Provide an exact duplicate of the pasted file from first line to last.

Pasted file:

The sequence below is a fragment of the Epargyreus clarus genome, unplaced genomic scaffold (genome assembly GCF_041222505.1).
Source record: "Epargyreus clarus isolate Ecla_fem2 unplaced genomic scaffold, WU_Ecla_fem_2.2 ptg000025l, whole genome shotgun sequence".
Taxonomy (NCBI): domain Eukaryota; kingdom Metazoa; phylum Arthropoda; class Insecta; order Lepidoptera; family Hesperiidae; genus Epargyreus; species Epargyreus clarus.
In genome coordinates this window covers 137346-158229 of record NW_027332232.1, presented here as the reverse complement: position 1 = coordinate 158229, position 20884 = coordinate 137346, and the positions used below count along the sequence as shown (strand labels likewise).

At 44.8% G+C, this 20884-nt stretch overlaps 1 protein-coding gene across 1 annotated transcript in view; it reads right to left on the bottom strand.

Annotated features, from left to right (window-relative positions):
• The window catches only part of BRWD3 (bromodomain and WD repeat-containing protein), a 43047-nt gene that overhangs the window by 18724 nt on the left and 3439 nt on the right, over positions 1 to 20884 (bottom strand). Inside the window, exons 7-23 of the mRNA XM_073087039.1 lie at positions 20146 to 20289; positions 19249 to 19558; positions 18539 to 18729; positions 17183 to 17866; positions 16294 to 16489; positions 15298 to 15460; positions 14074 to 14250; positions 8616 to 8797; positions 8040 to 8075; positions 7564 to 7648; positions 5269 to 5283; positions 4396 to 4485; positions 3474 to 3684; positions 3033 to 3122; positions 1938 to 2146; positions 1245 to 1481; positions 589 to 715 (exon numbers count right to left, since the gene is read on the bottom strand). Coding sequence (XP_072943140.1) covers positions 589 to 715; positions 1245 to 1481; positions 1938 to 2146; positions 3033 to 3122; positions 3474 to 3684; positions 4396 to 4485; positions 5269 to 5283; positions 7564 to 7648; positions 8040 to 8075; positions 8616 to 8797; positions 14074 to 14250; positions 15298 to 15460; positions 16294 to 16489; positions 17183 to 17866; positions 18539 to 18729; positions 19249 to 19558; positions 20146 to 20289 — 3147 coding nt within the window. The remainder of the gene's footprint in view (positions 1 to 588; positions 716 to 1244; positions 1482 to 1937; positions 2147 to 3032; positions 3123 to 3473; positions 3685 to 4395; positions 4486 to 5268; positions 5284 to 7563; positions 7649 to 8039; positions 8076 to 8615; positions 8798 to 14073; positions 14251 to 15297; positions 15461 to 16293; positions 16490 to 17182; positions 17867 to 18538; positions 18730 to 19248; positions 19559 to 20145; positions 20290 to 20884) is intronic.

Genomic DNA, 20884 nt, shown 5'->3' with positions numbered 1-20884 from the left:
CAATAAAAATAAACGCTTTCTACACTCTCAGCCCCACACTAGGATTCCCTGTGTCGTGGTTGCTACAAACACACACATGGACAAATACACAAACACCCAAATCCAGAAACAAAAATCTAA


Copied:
The sequence below is a fragment of the Epargyreus clarus genome, unplaced genomic scaffold (genome assembly GCF_041222505.1).
Source record: "Epargyreus clarus isolate Ecla_fem2 unplaced genomic scaffold, WU_Ecla_fem_2.2 ptg000025l, whole genome shotgun sequence".
Taxonomy (NCBI): domain Eukaryota; kingdom Metazoa; phylum Arthropoda; class Insecta; order Lepidoptera; family Hesperiidae; genus Epargyreus; species Epargyreus clarus.
In genome coordinates this window covers 137346-158229 of record NW_027332232.1, presented here as the reverse complement: position 1 = coordinate 158229, position 20884 = coordinate 137346, and the positions used below count along the sequence as shown (strand labels likewise).

At 44.8% G+C, this 20884-nt stretch overlaps 1 protein-coding gene across 1 annotated transcript in view; it reads right to left on the bottom strand.

Annotated features, from left to right (window-relative positions):
• The window catches only part of BRWD3 (bromodomain and WD repeat-containing protein), a 43047-nt gene that overhangs the window by 18724 nt on the left and 3439 nt on the right, over positions 1 to 20884 (bottom strand). Inside the window, exons 7-23 of the mRNA XM_073087039.1 lie at positions 20146 to 20289; positions 19249 to 19558; positions 18539 to 18729; positions 17183 to 17866; positions 16294 to 16489; positions 15298 to 15460; positions 14074 to 14250; positions 8616 to 8797; positions 8040 to 8075; positions 7564 to 7648; positions 5269 to 5283; positions 4396 to 4485; positions 3474 to 3684; positions 3033 to 3122; positions 1938 to 2146; positions 1245 to 1481; positions 589 to 715 (exon numbers count right to left, since the gene is read on the bottom strand). Coding sequence (XP_072943140.1) covers positions 589 to 715; positions 1245 to 1481; positions 1938 to 2146; positions 3033 to 3122; positions 3474 to 3684; positions 4396 to 4485; positions 5269 to 5283; positions 7564 to 7648; positions 8040 to 8075; positions 8616 to 8797; positions 14074 to 14250; positions 15298 to 15460; positions 16294 to 16489; positions 17183 to 17866; positions 18539 to 18729; positions 19249 to 19558; positions 20146 to 20289 — 3147 coding nt within the window. The remainder of the gene's footprint in view (positions 1 to 588; positions 716 to 1244; positions 1482 to 1937; positions 2147 to 3032; positions 3123 to 3473; positions 3685 to 4395; positions 4486 to 5268; positions 5284 to 7563; positions 7649 to 8039; positions 8076 to 8615; positions 8798 to 14073; positions 14251 to 15297; positions 15461 to 16293; positions 16490 to 17182; positions 17867 to 18538; positions 18730 to 19248; positions 19559 to 20145; positions 20290 to 20884) is intronic.

Genomic DNA, 20884 nt, shown 5'->3' with positions numbered 1-20884 from the left:
CAATAAAAATAAACGCTTTCTACACTCTCAGCCCCACACTAGGATTCCCTGTGTCGTGGTTGCTACAAACACACACATGGACAAATACACAAACACCCAAATCCAGAAACAAAAATCTAA